In a pilot project coming this fall, the Higher Education Quality Council of Ontario (HEQCO) is inviting several post-secondary institutes to submit their incoming and graduating students to a 90-minute online test on three staples of education — reading, writing, and arithmetic. </p>
Although the test will not be required for admission into post-secondary institutions or to graduate, it is being implemented due to the concern expressed by employers that students are lacking so-called “essential-skills” — communication, problem-solving, critical thinking, and teamwork.
Employers are finding that graduates know their respective fields of study, but are unable to express ideas and work with a team to solve problems beyond what they have learned in the classroom. A 2015 study, Youth in transition: Bridging Canada’s path from education to employment, revealed that 83 per cent of educational institutions believed that students were prepared for the workforce, whereas only 44 per cent of youth, and a mere 34 per cent of employers believed this to be the case.
Implementing the entrance and exit tests would create measures to quantify students’ development of these skills and determine whether post-secondary institutes are adequately preparing the students for the workforce.
“Universities and colleges boast that their grads are great thinkers, great researchers, but I know a lot of people who think that’s not true. And I know a lot of people who think it is true. I don’t actually know what’s true, but I do know how to find out, and that’s to measure,” said Harvey Weingarten in an interview with the Toronto Star, president and CEO of HEQCO.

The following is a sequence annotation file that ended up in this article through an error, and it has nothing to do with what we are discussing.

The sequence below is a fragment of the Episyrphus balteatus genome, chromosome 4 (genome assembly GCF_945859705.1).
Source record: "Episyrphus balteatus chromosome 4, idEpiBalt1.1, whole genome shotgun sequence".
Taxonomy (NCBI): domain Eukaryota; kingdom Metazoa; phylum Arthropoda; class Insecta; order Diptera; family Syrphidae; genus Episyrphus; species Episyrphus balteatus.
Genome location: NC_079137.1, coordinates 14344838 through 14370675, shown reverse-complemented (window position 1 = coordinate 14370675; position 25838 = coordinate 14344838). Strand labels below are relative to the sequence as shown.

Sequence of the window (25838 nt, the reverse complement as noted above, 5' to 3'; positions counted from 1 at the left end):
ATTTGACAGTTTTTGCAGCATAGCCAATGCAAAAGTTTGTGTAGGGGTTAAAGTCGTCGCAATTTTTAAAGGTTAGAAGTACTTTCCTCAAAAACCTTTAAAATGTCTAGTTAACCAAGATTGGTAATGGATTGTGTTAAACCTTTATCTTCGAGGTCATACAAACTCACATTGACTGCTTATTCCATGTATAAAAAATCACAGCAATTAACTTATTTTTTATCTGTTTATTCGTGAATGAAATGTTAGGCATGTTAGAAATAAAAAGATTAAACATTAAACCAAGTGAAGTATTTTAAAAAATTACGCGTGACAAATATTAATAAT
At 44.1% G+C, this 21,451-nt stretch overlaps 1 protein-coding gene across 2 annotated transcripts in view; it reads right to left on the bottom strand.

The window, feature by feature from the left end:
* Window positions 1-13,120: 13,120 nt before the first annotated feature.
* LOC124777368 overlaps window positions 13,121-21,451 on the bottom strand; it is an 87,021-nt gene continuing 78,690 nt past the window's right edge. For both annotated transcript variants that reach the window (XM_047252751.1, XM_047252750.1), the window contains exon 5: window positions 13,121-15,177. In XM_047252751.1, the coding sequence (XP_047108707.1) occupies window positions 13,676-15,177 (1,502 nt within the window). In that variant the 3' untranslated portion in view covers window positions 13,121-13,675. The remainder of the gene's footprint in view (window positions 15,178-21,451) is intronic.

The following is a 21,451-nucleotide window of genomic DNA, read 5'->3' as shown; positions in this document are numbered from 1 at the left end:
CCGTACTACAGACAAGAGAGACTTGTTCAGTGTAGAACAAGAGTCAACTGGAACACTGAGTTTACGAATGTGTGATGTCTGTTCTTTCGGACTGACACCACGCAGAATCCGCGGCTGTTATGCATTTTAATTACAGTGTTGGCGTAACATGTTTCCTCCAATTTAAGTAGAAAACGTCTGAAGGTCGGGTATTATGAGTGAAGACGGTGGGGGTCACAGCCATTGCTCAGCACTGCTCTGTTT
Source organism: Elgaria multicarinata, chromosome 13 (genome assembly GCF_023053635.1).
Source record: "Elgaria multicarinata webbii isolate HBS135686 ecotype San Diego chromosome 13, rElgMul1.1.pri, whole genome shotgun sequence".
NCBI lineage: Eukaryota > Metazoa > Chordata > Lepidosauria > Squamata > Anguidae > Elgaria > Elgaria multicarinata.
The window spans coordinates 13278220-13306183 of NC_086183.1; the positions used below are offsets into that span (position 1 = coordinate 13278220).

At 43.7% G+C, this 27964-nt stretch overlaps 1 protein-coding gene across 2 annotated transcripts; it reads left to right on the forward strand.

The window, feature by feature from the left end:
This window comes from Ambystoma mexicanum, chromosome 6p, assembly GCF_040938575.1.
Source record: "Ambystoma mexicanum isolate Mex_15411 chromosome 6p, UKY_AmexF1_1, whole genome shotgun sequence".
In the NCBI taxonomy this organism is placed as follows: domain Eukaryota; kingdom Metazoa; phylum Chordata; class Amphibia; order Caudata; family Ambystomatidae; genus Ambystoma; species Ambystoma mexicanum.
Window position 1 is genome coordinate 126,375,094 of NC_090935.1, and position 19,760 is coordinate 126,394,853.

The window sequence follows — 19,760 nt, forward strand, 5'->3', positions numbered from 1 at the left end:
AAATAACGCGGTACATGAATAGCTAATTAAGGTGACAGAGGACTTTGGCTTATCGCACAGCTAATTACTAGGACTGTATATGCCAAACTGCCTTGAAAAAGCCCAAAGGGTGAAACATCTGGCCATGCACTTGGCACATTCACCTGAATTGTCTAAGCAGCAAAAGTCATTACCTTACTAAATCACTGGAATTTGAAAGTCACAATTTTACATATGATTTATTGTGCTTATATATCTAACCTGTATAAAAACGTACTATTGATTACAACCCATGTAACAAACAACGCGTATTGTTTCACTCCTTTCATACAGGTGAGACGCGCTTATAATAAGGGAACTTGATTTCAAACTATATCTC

HEQCO plans to administer an existing survey linked to the measurement of adult’s basic skills conducted by the Organization for Economic Co-operation and Development at a global level. The pilot project is intended to gauge student buy-in.
The question for UW students is: should this test be a concern for them?
When asked about the university’s participation in the project and if institutes would be able to opt-out, Feds VP of education Stephane Hamade said, “No, Waterloo won’t be participating in the pilot. HEQCO has issued invitations to participate, so participating is entirely voluntary and in fact ‘opt-in.’
“This [test] is university entry and university exit, so I would imagine for first years they would do this pretty close to when they begin university, well before their first semester of exams,” said Hamade. “Then they’ll administer the exit [tests] in the fourth/final year of study. Again, this is only a pilot project and will take at minimum four years to complete. We don’t know what will happen after that.”